the ferrer diagram of 12 as monochrome trains…

‘Ferrer’ means ‘complete breakdown’ that is all.

This below is a breakdown of 12 showing its prime factors:

12

Each row contains ‘trains’ of the same colour. You would ask children to ‘make as many trains of the same colour as you can find that will fit underneath twelve’

(or something else of the same meaning…)

you can call 12 a composite number if you wish…

if a number only has trains of white and itself it is called a prime number…here’s a few:

ferrer 2 comp primes

however the main thing here is to notice that

the number twelve has a very rich internal structure

If you are completely and utterly aware of this, many things become easier to see, conversely, or should I say, inversely,

if you are not totally and instantly aware of the inner structure of 12

THERE WILL BE PAIN…

(particularly with operations involving fractional parts)

let’s hear it for the rods…

quite a long one…

twosevenths

twofifthslong

‘two thirds of three quarters of four fifths of five halves of two sevenths of seven one-ths of one sixth of six fourths of four thirds of 3 fifths is two fifths’

huatou: learn to read the rods

two fifths of five sevenths

twofifths

if the yellow rod is 1, the red is two fifths

if the black rod is 1 the yellow is five sevenths

read straight from the rods: two fifths of five sevenths is two sevenths

the 5 is common to both and cancels out

(the 5 is the ‘denominator’ of the first and ‘numerator’ of the second fractions)

the ‘x’ is an operator, in this case called ‘of’

the flip law 2

it works for multiplication and addition but not subtraction and division.

in multiplication it works for fractions as operators too

play yourself…you must own flip it as second nature

ps the normal name for flip it is the commutative rule

pps dressing is not commutative – you don’t put your socks on over your shoes

48

 

 

48 6x8 2x3x2x2x2

 

The LHS shows 6×8

The RHS shows 2x3X2X2X2  dust ( the 8 is 2x2x2 and the 6 is 2×3 )

As far as the number 48  is concerned the order of rods in the tower is irrelevant, but this needs ‘proving’. Take my word for it at the moment.

48 6x8 2x2x2x2x3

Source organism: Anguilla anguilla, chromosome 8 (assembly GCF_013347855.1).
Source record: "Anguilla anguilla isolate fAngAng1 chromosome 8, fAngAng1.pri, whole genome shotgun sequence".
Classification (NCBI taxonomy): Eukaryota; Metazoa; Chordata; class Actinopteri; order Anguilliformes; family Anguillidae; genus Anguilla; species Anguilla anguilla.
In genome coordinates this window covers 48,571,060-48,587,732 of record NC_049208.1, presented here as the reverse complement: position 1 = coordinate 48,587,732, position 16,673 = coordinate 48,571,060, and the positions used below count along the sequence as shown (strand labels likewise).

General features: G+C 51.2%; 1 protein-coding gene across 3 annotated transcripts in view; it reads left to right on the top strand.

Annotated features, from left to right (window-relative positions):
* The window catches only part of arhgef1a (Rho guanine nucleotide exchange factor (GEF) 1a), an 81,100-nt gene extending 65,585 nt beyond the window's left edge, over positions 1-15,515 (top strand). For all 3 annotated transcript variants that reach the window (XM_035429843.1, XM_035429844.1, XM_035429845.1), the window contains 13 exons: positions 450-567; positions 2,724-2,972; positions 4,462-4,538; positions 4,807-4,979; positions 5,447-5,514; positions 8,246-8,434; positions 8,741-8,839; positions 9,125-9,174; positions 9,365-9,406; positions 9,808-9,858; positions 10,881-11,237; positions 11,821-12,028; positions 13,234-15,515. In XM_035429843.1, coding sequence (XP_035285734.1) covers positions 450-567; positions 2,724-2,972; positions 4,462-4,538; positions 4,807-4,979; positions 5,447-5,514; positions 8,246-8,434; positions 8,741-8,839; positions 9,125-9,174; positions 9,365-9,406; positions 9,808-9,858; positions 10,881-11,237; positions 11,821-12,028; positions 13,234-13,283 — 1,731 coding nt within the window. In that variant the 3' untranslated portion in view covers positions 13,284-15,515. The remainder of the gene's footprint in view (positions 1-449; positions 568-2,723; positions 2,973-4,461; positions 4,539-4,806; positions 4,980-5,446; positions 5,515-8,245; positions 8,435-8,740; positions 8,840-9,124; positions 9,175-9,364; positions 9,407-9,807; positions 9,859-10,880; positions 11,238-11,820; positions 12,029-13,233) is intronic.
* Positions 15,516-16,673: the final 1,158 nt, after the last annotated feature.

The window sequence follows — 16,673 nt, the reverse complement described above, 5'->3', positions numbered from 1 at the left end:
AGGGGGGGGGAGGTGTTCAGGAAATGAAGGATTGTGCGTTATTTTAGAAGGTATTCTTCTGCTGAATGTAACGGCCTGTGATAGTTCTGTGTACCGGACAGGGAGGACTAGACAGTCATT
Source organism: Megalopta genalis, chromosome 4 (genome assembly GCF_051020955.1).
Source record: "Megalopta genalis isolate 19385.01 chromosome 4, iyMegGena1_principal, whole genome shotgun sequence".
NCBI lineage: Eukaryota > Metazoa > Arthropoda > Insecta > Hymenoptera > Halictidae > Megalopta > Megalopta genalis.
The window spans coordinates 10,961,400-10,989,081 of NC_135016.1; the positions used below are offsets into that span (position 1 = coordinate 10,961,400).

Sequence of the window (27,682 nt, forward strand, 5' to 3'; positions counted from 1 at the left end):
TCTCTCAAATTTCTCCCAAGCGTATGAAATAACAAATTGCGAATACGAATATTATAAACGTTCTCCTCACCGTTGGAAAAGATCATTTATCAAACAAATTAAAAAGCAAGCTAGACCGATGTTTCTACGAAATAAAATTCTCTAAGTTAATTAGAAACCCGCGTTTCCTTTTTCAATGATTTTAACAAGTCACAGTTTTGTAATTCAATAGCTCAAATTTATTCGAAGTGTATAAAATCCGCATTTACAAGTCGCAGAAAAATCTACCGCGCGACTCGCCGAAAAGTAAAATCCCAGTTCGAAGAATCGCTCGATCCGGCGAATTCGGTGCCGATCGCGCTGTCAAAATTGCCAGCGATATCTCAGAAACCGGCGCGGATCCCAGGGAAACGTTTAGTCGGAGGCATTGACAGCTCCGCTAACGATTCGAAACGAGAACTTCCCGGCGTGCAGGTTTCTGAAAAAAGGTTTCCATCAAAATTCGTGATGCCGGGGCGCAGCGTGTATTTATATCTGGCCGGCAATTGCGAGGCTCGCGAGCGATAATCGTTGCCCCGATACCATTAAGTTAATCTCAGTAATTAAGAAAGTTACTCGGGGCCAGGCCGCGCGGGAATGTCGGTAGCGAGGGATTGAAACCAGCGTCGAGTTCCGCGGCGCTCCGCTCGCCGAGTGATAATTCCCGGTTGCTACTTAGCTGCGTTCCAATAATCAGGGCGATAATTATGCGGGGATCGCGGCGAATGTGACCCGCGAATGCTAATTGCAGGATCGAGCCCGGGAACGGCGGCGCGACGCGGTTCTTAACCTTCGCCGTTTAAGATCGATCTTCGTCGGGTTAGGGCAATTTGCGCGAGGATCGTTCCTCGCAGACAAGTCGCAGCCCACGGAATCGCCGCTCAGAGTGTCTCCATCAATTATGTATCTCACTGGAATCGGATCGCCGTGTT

So long as the tower is constructed using the rods on the right, the order is irrelevant.

So, as 2x2x2x2x3 is the dust, this means we combine these a pair at a time in any order:

try it yourself..that’s best…but

here’s my mind at work for example:

start with 2, double it double it double it, that’s 16, times 3 is 48 (2 4 8 16 48)

2 threes are six, double it, double it, double it, that’s 48  (6 12 24 48)

2 twos are 4, two fours are 8, three of them is 24, double it, 48

and so on…..

IF YOU HAVE THE TIME AND THE SPACE IN SCHOOL TO DO THIS TILL THE COWS COME HOME AND YOU ARE LITTLE, AND YOU START SLOWLY WITH THE NUMBERS UP TO 10 AT FIRST, STUDYING THE NUMBERS ONE BY ONE FOR A DAY OR TWO EACH FOR EXAMPLE WITHOUT STRESS, YOU WILL ‘GET A FEEL’ FOR THE NUMBER YOU ARE STUDYING WHICH WILL BE VERY POWERFUL IN YOUR FUTURE STUDIES OF THE NUMBER SYSTEM AND OPERATIONS YOU WILL NO DOUBT BE REQUESTED TO CARRY OUT…

(In general, the present school arrangements almost totally inhibit this…)

ps 6×8 is one piece of your ‘tables’, using the dust you see and get the ‘feel’ for 6×8, 8×6, 3×16, 16×3, 2×24, 24×2, 4×12, 12×4, never mind ‘half of 48 is 24’, ‘half of 12 is 6’, ‘half of 48 multiplied by 2 is 48’, ‘a quarter or fourth of 48 is 12’, ‘an eighth of 48 is a half of 12’…and so on till the cows come home…

yap yap yap…

TRY IT

 

 

 

 

little blueboy piggy gives a tip about a certain ‘opposite’…

boypigblue‘the opposite of multiplication is fractions as operators…’

the big bad wolf says, ‘nah, its division…’rods159

the three little pigs

illustrations by Georgien Overwater

story by Susanna Davidson